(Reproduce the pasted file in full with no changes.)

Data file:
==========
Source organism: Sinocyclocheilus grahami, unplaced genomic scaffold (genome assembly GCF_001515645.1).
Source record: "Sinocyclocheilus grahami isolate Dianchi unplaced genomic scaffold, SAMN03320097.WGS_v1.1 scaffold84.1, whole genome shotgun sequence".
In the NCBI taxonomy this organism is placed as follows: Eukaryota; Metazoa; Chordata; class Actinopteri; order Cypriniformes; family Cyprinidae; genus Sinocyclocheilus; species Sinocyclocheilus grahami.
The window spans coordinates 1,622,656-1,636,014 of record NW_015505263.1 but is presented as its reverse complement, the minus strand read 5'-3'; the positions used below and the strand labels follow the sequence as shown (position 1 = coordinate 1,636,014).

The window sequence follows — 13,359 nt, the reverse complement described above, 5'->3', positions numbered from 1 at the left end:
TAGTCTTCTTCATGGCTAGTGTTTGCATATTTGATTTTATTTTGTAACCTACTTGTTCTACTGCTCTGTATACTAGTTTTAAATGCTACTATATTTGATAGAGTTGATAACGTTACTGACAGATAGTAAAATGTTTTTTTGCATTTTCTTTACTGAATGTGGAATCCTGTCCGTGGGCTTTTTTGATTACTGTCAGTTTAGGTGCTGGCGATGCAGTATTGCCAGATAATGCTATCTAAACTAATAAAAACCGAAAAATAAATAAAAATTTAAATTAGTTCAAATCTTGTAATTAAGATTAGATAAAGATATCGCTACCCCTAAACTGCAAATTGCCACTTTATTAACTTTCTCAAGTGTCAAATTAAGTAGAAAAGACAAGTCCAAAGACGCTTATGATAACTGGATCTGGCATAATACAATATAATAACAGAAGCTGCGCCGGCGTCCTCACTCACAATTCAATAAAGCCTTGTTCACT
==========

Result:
Source organism: Sinocyclocheilus grahami, unplaced genomic scaffold (genome assembly GCF_001515645.1).
Source record: "Sinocyclocheilus grahami isolate Dianchi unplaced genomic scaffold, SAMN03320097.WGS_v1.1 scaffold84.1, whole genome shotgun sequence".
In the NCBI taxonomy this organism is placed as follows: Eukaryota; Metazoa; Chordata; class Actinopteri; order Cypriniformes; family Cyprinidae; genus Sinocyclocheilus; species Sinocyclocheilus grahami.
The window spans coordinates 1,622,656-1,636,014 of record NW_015505263.1 but is presented as its reverse complement, the minus strand read 5'-3'; the positions used below and the strand labels follow the sequence as shown (position 1 = coordinate 1,636,014).

The window sequence follows — 13,359 nt, the reverse complement described above, 5'->3', positions numbered from 1 at the left end:
TAGTCTTCTTCATGGCTAGTGTTTGCATATTTGATTTTATTTTGTAACCTACTTGTTCTACTGCTCTGTATACTAGTTTTAAATGCTACTATATTTGATAGAGTTGATAACGTTACTGACAGATAGTAAAATGTTTTTTTGCATTTTCTTTACTGAATGTGGAATCCTGTCCGTGGGCTTTTTTGATTACTGTCAGTTTAGGTGCTGGCGATGCAGTATTGCCAGATAATGCTATCTAAACTAATAAAAACCGAAAAATAAATAAAAATTTAAATTAGTTCAAATCTTGTAATTAAGATTAGATAAAGATATCGCTACCCCTAAACTGCAAATTGCCACTTTATTAACTTTCTCAAGTGTCAAATTAAGTAGAAAAGACAAGTCCAAAGACGCTTATGATAACTGGATCTGGCATAATACAATATAATAACAGAAGCTGCGCCGGCGTCCTCACTCACAATTCAATAAAGCCTTGTTCACT